An amateur sleuth, Sheridan Hendley jumps at the chance to work with the defense when a favorite waitress is arrested for the murder of her ex-husband. Determined to prove Zoe’s innocence Sheridan probes into the victim’s past and why he chose to return to Cold Creek 15 years after the divorce. Personalities clash and Zoe’s family closes ranks as Sheridan attempts to unlock the carefully kept secrets of the family that owns and operates the Grill. The closer she gets to finding the truth, the more her own life might be in danger – a situation that strains her increasingly serious relationship with Detective Brett McMann.
I turned the radio on in the empty house for noise when I walked in. As I rolled my suitcase into the living room, I caught the newscaster’s announcement. A murder at the Grill? I searched for my phone, confident my best friend and colleague, Kim, would tell me what happened. She answered her phone as if she’d been waiting for the call.
“Hi, Sheridan! When did you get back? Today? I wasn’t sure if you’d be back today or tomorrow. Has it been a week already? No doubt you had a great time in Williamsburg.” She rambled at her usual quick pace and didn’t sound concerned about a murder or anything else.
“I got home around ten minutes ago. We had a great time. Took a bunch of pics. I’ll tell you about the trip for sure. The morning newsman reported a murder at the Grill? What did I miss?”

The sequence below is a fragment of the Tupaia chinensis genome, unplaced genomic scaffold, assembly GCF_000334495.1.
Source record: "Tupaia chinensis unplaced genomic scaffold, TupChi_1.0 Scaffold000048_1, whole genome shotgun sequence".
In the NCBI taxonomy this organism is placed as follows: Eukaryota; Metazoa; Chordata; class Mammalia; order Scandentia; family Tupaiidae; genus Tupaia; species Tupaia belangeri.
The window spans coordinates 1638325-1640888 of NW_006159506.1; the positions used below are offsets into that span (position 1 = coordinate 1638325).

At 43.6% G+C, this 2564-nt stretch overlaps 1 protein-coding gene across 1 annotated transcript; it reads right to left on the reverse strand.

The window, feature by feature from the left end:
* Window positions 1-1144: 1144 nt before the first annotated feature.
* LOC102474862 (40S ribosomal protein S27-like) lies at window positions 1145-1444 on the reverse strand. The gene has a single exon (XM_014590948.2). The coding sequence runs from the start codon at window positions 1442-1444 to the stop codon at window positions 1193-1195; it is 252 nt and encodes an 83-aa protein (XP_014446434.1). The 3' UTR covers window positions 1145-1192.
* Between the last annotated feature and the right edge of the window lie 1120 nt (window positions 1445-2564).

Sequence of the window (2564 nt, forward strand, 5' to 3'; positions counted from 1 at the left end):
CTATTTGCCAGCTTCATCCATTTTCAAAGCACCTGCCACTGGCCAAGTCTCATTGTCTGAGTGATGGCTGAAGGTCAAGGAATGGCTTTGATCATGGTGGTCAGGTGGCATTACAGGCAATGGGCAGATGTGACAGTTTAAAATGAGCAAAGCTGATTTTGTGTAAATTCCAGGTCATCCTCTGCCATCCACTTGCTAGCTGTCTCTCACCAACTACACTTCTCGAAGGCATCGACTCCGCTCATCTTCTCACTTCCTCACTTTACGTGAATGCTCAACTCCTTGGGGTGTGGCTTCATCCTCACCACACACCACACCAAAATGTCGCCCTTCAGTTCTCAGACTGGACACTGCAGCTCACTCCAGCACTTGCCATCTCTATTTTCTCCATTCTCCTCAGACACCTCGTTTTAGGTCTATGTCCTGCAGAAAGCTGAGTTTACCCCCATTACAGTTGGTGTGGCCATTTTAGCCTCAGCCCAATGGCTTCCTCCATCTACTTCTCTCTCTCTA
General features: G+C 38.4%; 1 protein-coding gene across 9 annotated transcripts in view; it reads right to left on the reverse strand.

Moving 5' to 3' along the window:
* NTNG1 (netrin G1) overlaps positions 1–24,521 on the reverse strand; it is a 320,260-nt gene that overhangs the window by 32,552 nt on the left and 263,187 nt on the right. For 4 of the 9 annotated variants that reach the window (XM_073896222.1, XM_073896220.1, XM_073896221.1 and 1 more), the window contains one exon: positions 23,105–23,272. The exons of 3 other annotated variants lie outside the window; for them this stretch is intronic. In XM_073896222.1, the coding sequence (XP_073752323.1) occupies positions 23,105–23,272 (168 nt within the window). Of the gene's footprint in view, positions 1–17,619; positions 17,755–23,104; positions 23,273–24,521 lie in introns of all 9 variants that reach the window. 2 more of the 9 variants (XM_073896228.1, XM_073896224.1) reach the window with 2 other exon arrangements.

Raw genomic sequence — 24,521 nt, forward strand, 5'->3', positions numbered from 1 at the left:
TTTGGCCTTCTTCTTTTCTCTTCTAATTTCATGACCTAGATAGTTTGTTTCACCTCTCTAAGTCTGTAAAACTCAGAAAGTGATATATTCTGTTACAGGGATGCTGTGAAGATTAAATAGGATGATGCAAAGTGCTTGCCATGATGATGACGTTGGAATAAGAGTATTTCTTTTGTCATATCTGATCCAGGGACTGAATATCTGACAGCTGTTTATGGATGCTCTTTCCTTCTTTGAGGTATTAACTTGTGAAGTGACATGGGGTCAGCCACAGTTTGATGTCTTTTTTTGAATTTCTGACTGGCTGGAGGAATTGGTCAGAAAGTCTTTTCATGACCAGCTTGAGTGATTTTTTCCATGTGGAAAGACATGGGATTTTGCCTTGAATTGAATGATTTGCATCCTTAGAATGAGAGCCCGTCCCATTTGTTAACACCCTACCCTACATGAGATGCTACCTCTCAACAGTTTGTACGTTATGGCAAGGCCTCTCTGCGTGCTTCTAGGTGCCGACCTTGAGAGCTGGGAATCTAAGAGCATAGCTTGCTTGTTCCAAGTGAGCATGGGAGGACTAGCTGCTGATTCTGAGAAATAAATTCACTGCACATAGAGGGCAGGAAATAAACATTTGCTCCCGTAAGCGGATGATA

“I didn’t hear they determined it was murder. That’s not good.” I sensed the confusion in her voice, no longer as upbeat, and imagined her brows knitted together.
She paused before continuing, “Marty and I were eating an early dinner there last night when it happened. A man keeled over and Zoe screamed. The place was packed. Even the tables outside were filled despite the heat. Everyone just froze for a few minutes. Hirsch came in and an ambulance took the man away. He was dead for sure.”
She took a breath and continued in a more conversational tone. “I have trouble calling Hirsch ‘Chief’, but he took control. Hirsch and Doc Wellburn told everyone to leave their food. Doc told us to write down what we’d ordered and eaten. He cautioned us to seek medical attention if we experienced a headache, nausea, or other intestinal problems. Doc and Hirsch were concerned about food poisoning. Murder?” She finally stopped long enough to take another breath.
“That’s what the KCCX newscaster said. Anything strike you as strange?”
“Other than I wasn’t able to eat my meal and Zoe was hysterical, not really. One minute the man was yelling something and Zoe scowled at him. The next, he’s on the ground, writhing, and then dead. When the paramedics expressed concern about food poisoning, everyone freaked out and grabbed their stomachs.”
“Any idea who the man was?” My curiosity peaked. In my case, curiosity was both a good and bad thing and always active.
“Not at first. He sat in the back corner. You know the table out of the way, near the kitchen and restrooms? Someone said he’d been at the Grill most of Zoe’s shift and gave her all sorts of grief. Then later I found out he was her ex-husband, Jebediah.”
“Oh, how awful. Sorry this happened to Zoe.”
“Sher, Zoe’s worried. She was afraid someone might think she was responsible for the food poisoning. She delivered the food and waited on him. And they had words and she’s the ex-wife. She was upset. Now with murder instead of food poisoning, she’s liable to be the prime suspect. She probably had a motive. I sure wanted to kill my ex a time or two.”